Monday, February 23, 2009

In Memoriam: William Harris

The world lost William Harris this past Sunday. His absence will be felt keenly by students of art and literature all across the world who read his essays and poems, and used the resources that he created to allow interested autodidacts to access the Greek and Latin languages.

I began a correspondence with Bill several years ago after reading his commentary on the fragments of Archilochus, and he was a constant force in my intellectual life. He shared new thoughts with me; he urged me to explore new areas and attempt difficult things; he expressed a confidence in me beyond what I deserved, and, most importantly, offered me at the same time the sort of blunt criticism that only a real friend gives, which is a terribly valuable gift, being so rare. When I expressed interest in returning to school, he offered without solicitation to write for me a letter of recommendation, which was overly generous, since, he said, "as faculty adviser I always felt like a lawyer, aim for a win."

Both his essays and our private correspondence contain lessons that I will keep with me throughout my life. He possessed a beautiful balance of traditional intellectual rigor and open-mindedness to fresh methods and ideas. He urged me to teach to the brightest students in each class, so as not to fail them, but in a manner that would challenge other students to rise above their typical work. He reminded me that the sounds I made in my head while reading poetry silently do not have the real potency of sound waves. He confirmed my belief that education is not restricted to schools, but, in fact, often flourishes more fully elsewhere, where determination and curiosity are not stifled by poor methods and dull people.

Much of what I could say about him can be found in his own words. I leave you with these two paragraphs, which end an autobiographical piece, the first of which is a touching reflection on his own life, and the second a meditation on life in general:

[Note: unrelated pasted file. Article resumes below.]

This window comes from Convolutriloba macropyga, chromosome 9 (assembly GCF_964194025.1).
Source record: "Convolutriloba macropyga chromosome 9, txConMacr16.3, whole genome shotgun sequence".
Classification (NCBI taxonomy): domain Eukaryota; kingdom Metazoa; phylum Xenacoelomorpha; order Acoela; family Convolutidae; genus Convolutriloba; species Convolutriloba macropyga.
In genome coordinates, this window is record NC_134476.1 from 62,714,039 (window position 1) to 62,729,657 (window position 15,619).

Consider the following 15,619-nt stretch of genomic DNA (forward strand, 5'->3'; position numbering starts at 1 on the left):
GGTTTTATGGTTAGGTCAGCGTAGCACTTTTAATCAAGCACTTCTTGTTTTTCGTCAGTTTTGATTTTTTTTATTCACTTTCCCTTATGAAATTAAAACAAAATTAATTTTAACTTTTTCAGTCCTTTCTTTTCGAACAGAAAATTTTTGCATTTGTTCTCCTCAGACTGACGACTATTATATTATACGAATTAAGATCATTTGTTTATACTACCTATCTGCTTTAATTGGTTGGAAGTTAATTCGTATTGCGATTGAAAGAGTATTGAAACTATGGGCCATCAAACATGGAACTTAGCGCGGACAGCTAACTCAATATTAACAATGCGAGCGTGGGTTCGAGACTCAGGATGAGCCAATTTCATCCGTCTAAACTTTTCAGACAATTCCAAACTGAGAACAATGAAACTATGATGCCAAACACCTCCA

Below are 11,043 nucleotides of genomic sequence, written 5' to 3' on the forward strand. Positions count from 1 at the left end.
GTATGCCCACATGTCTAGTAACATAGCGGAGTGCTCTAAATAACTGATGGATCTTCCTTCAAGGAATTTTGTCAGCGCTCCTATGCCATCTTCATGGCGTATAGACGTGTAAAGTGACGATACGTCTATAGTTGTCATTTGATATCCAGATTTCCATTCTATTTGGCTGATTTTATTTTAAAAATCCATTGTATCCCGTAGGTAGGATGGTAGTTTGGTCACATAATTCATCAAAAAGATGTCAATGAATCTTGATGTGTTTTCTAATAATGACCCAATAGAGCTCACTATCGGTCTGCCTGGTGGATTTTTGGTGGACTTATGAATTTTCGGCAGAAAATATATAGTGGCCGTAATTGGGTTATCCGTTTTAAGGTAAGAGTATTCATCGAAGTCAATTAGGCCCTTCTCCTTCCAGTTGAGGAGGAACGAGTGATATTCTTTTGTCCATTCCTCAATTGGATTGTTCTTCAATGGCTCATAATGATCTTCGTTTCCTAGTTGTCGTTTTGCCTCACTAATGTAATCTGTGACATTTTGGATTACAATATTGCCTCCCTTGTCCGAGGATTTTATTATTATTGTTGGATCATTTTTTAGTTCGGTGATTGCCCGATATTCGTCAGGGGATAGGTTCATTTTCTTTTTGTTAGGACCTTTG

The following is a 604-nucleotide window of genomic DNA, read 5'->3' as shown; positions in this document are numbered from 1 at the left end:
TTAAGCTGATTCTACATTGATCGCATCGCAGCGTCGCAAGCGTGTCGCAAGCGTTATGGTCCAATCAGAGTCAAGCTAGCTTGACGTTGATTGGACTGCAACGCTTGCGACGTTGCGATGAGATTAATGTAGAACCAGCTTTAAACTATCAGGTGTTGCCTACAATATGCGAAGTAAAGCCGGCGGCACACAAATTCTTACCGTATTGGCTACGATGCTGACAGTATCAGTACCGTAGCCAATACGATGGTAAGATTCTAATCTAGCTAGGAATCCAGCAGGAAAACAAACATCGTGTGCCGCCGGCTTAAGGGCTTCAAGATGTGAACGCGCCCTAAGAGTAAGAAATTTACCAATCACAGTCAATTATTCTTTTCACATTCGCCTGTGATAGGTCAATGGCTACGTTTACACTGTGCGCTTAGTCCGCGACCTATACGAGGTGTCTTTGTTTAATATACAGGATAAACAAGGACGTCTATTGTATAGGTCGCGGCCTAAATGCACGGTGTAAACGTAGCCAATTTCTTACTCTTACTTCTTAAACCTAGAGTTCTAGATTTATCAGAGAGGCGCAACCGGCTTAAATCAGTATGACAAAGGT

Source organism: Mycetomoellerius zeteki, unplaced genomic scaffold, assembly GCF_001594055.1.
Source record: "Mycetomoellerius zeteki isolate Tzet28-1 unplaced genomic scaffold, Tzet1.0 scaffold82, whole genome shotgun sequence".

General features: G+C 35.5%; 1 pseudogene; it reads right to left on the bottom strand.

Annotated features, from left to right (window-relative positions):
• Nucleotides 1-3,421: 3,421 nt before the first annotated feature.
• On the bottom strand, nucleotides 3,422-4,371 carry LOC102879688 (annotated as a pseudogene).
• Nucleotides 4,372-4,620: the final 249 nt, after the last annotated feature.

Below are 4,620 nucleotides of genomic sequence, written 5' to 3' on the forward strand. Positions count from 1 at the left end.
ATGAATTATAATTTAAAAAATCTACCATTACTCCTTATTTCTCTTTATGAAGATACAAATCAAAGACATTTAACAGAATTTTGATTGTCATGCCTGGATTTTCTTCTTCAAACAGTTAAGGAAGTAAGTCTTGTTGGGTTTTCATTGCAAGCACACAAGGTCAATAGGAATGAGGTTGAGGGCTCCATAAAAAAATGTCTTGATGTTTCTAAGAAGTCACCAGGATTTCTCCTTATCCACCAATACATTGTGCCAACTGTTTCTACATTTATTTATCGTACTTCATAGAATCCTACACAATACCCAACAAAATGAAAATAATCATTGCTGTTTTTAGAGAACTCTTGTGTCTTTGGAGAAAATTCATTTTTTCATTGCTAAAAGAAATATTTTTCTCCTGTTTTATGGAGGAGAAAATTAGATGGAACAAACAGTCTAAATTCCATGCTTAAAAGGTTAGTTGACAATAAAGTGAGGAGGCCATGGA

If in conclusion I would say that I have not had an easy life overall, living for those early years poor as a professor in a small college in bad times could possibly be, having several failed expectations with both marriage and friends, being a loner with gregarious penchants who ends being a content loner after all. But I have done as many things in my life as there was time to do. A friend remarked that I was "a jack of all trades" and he added with a thoughtful smile that I was a master of most. Like my Dad who died suddenly at age 93 never thinking of dying at all, I have no thoughts about either mortality or immortality. As to thinking about dying? I don't have the inclination, and above all, considering the pace of the work I am doing, I just don't have the time.

It is still winter for me here with lingering snowflakes, but soon it will be back to the carpentry and cabinetmaking in the woodshop, a lot of house windows to be repainted later, then firewood for next year to be got and stacked under the south shed overhang. But of course I will be waiting as deep snow melts away, thinking about Spring, that grateful time of the year when the tulips first push up their tentative heads, signaling that soon the world is to be reborn in a rush of verdant leafage once again. Then get out the tiller and turn over the garden, where two months later my wife will be kneeling almost hidden by corn and squash and tomatoes as she fills her basket with the goodness of the earth for our dinner. Such fare is not only good to the taste and good for the body, it is a witness that the earth itself is a good place and there is room for many of us to live a good life, as long as we learn how to use it. And above all, if we learn how to use it well!

ὅ τι τερπνὸν ἐφάμερον διώκων ἕκαλος ἐπῄειν γῆρας ἔς τε τὸν μόρσιμον αἰῶνα.

Friday, February 20, 2009

Hesiod W&D 361-362: The straw that broke the camel's back

εἰ γάρ κεν καὶ σμικρὸν ἐπὶ σμικρῷ καταθεῖο,
καὶ θαμὰ τοῦτ' ἔρδοις, τάχα κεν μέγα καὶ τὸ γένοιτο

For if you place a small thing upon a small thing, and you do this often, soon it will become large.

Saturday, February 07, 2009

Picasso on Greek Art

To me there is no past or future in art. If a work of art cannot live always in the present it must not be considered at all. The art of the Greeks, of the Egyptians, of the great painters who lived in other times, is not an art of the past; perhaps it is more alive today than it ever was.